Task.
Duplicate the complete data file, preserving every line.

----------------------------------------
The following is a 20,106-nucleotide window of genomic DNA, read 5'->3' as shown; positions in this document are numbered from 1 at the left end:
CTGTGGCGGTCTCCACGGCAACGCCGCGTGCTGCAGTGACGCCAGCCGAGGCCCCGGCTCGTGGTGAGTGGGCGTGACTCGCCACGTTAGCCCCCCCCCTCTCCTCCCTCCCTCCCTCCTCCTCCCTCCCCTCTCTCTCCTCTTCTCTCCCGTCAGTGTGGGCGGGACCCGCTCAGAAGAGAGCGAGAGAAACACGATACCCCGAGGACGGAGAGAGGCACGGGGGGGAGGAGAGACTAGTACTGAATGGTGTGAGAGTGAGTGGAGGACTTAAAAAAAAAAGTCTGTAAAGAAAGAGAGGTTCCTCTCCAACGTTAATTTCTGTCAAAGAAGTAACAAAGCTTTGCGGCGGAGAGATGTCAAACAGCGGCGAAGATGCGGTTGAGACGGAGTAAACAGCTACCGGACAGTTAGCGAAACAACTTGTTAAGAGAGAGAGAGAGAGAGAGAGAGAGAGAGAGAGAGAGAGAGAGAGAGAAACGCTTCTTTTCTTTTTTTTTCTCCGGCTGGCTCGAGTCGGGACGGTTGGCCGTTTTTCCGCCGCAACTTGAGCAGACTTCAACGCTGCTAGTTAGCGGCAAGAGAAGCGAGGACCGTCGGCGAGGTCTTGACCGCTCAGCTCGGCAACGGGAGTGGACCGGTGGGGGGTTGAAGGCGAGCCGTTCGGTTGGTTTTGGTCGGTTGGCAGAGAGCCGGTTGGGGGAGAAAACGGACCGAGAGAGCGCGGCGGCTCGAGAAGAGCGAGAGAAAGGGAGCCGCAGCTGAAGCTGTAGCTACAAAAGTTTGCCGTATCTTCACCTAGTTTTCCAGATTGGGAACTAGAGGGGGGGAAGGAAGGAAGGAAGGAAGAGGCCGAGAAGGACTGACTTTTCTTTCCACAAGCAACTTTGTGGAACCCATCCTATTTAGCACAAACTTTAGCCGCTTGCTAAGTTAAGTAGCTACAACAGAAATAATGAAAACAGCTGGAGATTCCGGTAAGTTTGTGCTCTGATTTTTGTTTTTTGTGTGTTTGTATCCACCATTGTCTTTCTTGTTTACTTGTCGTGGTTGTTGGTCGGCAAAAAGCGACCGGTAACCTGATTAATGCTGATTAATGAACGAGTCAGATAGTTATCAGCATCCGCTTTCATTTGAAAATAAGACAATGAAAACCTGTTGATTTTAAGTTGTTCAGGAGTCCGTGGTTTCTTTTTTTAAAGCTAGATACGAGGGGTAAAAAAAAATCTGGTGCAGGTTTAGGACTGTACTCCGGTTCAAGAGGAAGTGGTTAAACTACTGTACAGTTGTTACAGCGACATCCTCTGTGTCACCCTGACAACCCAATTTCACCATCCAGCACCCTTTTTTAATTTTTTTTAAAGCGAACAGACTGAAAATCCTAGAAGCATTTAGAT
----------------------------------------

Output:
The following is a 20,106-nucleotide window of genomic DNA, read 5'->3' as shown; positions in this document are numbered from 1 at the left end:
CTGTGGCGGTCTCCACGGCAACGCCGCGTGCTGCAGTGACGCCAGCCGAGGCCCCGGCTCGTGGTGAGTGGGCGTGACTCGCCACGTTAGCCCCCCCCCTCTCCTCCCTCCCTCCCTCCTCCTCCCTCCCCTCTCTCTCCTCTTCTCTCCCGTCAGTGTGGGCGGGACCCGCTCAGAAGAGAGCGAGAGAAACACGATACCCCGAGGACGGAGAGAGGCACGGGGGGGAGGAGAGACTAGTACTGAATGGTGTGAGAGTGAGTGGAGGACTTAAAAAAAAAAGTCTGTAAAGAAAGAGAGGTTCCTCTCCAACGTTAATTTCTGTCAAAGAAGTAACAAAGCTTTGCGGCGGAGAGATGTCAAACAGCGGCGAAGATGCGGTTGAGACGGAGTAAACAGCTACCGGACAGTTAGCGAAACAACTTGTTAAGAGAGAGAGAGAGAGAGAGAGAGAGAGAGAGAGAGAGAGAGAGAGAGAAACGCTTCTTTTCTTTTTTTTTCTCCGGCTGGCTCGAGTCGGGACGGTTGGCCGTTTTTCCGCCGCAACTTGAGCAGACTTCAACGCTGCTAGTTAGCGGCAAGAGAAGCGAGGACCGTCGGCGAGGTCTTGACCGCTCAGCTCGGCAACGGGAGTGGACCGGTGGGGGGTTGAAGGCGAGCCGTTCGGTTGGTTTTGGTCGGTTGGCAGAGAGCCGGTTGGGGGAGAAAACGGACCGAGAGAGCGCGGCGGCTCGAGAAGAGCGAGAGAAAGGGAGCCGCAGCTGAAGCTGTAGCTACAAAAGTTTGCCGTATCTTCACCTAGTTTTCCAGATTGGGAACTAGAGGGGGGGAAGGAAGGAAGGAAGGAAGAGGCCGAGAAGGACTGACTTTTCTTTCCACAAGCAACTTTGTGGAACCCATCCTATTTAGCACAAACTTTAGCCGCTTGCTAAGTTAAGTAGCTACAACAGAAATAATGAAAACAGCTGGAGATTCCGGTAAGTTTGTGCTCTGATTTTTGTTTTTTGTGTGTTTGTATCCACCATTGTCTTTCTTGTTTACTTGTCGTGGTTGTTGGTCGGCAAAAAGCGACCGGTAACCTGATTAATGCTGATTAATGAACGAGTCAGATAGTTATCAGCATCCGCTTTCATTTGAAAATAAGACAATGAAAACCTGTTGATTTTAAGTTGTTCAGGAGTCCGTGGTTTCTTTTTTTAAAGCTAGATACGAGGGGTAAAAAAAAATCTGGTGCAGGTTTAGGACTGTACTCCGGTTCAAGAGGAAGTGGTTAAACTACTGTACAGTTGTTACAGCGACATCCTCTGTGTCACCCTGACAACCCAATTTCACCATCCAGCACCCTTTTTTAATTTTTTTTAAAGCGAACAGACTGAAAATCCTAGAAGCATTTAGAT